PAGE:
Dartmoor Explorations

A collection of walks, discoveries, insights and pictures of exploring Dartmoor National Park


Steve Grigg and Frank Collinson

The Rattlebrook Head Peat Works history is believed to run from around 1867 through to 1931.The Rattlebrook Head Peat sett licence was first granted in January 1867. At that time the Doe Tor sett licence was also granted and the two setts combined had the following bounds:

“On the East by a line drawn parallel to the Rattlebrook at a distance of 400 fathoms Eastward thereof. On the South in part by the Tavy Cleave, in the other part by the lower Rattlebrook and for the remaining part by the southern limit of that portion of the Common of Devon which lies northward of Hare Tor and Doe tor. On the West by a straight line drawn through the centre of Doe Tor to the centre of Arms Tor and continued thence northward to the River Lyd and On or towards the North in part by the course of the said River Lyd – in the other part by a straight line drawn due west from the Rattlebrook Head to Sandyford by the Forest boundary.”

By 1873, the venture had entered a more commercial phase. At this time there were plans to build a works at Bridestowe. However, this was to be superseded and the peat works we drawn up near the head of the Rattlebrook. At the same time permission was sought to build a cottage, close to the peat road to Lydford as it crosses the Rattlebrook near the works, what we know today as “Bleak House”. The remains of the peat works and the cottage are the subject of this post. The peat works closed around 1932.

There is an excellent report by Dr Phil Newman entitled “Domestic and Industrial Peat Cutting on North-Western Dartmoor” and is a most interesting read. The information in the introduction to this post has been extracted from that report.

General view of the peat works from the path leading down from Great Links Tor. You can make out the peat cutting across the flanks of Amicombe Hill up to Kitty Tor (pimple on the horizon).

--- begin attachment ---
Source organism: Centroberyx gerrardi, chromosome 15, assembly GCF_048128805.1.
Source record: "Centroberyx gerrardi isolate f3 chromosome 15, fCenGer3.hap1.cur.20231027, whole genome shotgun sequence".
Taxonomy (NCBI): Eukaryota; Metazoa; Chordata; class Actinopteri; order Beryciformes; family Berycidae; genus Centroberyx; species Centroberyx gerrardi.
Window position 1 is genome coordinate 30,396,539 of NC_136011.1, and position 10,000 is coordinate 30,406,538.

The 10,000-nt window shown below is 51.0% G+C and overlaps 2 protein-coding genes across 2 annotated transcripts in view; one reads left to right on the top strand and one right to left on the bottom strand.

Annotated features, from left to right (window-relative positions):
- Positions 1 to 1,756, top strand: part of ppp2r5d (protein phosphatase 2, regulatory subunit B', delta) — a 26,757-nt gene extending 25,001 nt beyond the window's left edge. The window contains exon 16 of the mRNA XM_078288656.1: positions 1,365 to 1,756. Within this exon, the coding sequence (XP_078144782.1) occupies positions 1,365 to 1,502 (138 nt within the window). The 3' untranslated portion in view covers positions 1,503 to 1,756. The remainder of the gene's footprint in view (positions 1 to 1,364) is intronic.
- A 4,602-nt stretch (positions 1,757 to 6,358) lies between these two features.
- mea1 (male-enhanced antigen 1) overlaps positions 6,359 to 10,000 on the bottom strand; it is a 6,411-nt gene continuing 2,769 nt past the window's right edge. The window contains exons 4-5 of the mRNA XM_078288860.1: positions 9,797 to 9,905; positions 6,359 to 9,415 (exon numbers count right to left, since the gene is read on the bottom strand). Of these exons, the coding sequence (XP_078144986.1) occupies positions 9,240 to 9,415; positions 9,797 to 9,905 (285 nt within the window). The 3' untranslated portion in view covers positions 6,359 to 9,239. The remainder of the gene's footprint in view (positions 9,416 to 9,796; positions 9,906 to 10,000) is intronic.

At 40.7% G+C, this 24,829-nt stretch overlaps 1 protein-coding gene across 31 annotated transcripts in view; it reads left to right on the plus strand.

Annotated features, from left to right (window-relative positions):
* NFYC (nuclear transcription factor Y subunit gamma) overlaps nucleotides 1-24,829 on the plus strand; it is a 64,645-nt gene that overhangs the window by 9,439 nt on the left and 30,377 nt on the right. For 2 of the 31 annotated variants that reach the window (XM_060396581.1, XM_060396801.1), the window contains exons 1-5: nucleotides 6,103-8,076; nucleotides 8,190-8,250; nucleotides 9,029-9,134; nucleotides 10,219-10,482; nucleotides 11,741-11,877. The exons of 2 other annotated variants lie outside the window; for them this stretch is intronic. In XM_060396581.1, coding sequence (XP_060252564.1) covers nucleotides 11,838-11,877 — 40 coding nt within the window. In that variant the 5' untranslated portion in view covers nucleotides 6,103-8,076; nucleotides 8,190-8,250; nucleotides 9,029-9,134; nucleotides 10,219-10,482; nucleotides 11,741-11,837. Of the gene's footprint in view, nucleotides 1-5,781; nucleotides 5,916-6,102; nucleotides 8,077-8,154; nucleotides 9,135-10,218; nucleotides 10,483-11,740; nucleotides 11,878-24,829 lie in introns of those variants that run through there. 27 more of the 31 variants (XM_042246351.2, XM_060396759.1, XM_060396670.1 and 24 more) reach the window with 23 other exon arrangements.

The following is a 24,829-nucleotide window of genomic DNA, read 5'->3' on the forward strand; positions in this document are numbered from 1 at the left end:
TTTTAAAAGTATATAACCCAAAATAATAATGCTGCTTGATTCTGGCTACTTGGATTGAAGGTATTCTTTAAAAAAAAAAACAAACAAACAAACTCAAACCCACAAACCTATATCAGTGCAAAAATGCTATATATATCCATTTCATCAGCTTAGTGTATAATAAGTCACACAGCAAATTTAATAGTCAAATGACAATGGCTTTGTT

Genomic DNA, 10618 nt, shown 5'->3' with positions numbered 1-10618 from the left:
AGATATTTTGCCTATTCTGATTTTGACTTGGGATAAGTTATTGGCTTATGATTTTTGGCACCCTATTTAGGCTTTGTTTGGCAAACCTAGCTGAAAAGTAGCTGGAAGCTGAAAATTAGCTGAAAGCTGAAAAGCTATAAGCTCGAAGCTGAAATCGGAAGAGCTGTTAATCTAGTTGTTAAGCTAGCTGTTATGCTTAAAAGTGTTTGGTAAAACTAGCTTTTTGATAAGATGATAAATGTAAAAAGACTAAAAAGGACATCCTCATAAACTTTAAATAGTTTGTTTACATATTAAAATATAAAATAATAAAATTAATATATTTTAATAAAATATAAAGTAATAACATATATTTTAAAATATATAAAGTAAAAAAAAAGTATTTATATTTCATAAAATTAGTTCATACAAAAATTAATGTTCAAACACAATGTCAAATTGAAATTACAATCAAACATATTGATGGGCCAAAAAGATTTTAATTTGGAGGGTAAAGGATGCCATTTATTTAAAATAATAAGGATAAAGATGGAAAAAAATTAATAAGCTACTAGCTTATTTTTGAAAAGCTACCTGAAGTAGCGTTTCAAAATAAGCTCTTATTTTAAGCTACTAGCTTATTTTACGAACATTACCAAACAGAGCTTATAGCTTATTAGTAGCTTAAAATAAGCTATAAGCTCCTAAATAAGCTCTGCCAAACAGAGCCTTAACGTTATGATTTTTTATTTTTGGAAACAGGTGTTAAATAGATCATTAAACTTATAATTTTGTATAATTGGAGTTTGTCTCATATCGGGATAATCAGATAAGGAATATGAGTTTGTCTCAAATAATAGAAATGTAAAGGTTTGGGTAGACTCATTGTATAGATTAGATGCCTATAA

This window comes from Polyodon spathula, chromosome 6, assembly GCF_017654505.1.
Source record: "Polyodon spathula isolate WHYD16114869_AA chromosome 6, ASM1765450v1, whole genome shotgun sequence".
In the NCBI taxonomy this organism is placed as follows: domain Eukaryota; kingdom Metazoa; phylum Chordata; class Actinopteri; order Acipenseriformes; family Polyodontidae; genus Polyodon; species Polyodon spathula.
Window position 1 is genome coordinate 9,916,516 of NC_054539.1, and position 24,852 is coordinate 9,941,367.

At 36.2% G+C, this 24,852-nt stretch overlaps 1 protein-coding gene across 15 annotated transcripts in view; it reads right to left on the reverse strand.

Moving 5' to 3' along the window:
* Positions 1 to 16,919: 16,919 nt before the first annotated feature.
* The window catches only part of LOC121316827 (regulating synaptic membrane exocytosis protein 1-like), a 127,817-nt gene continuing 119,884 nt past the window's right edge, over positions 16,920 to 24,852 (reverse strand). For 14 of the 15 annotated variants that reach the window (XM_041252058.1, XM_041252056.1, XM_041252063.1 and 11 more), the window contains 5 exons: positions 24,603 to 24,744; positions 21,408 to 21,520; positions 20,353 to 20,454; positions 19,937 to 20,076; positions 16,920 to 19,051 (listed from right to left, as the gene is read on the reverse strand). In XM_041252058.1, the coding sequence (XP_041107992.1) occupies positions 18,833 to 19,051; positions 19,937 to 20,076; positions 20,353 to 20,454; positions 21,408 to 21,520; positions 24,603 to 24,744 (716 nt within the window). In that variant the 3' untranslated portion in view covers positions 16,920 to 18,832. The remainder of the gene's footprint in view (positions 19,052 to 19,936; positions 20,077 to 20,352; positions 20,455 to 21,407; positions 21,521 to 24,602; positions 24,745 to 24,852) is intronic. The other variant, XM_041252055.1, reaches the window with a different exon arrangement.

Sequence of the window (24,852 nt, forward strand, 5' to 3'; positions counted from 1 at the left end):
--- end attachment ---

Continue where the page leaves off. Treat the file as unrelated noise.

The railway embankment, which carried the line (which had standard gauge rails) the last few hundred metres to the works
2020 view approaching the works just before crossing the Rattlebrook
Picture from early 20th century taken from approx. same location as previous photograph. Note the railway lines and the large single and two storey buildings.
RPW Plan 1
OS 6 inch, 1888-1913 map taken from side by side. This is a useful comparison to the 1884 plan in next picture. There were 3 main tramways, heading off more or less in an E or SE direction to different parts (zones) of the operation known as ‘black peat’ and ‘grey peat’. The tramways were extended as the operation expanded (ie they were not built to their full extent immediately). The tramways didn’t go to Bleak House, the track running south served this purpose.
RPW Plan 2
1884 plan, with my 10 digit NGR’s annotated. There are the foundations of a “mystery building” (location is the red square) on site, for which I have no information
Bridge over the Rattlebrook near the entrance to the works.  This bridge being replaced in about 1998, after a military vehicle passed over it, crushing the previous one (which was the same design). The vehicle also damaged the larger bridge further down the track, and it was repaired at the same time (at which time the original wooden supporting beams were replaced by steel RSJs). Normally, military vehicles on the track are limited to Land rover size, but this was a larger lorry being used by the Ordnance Disposal Team at the time (source Nigel Sharpe).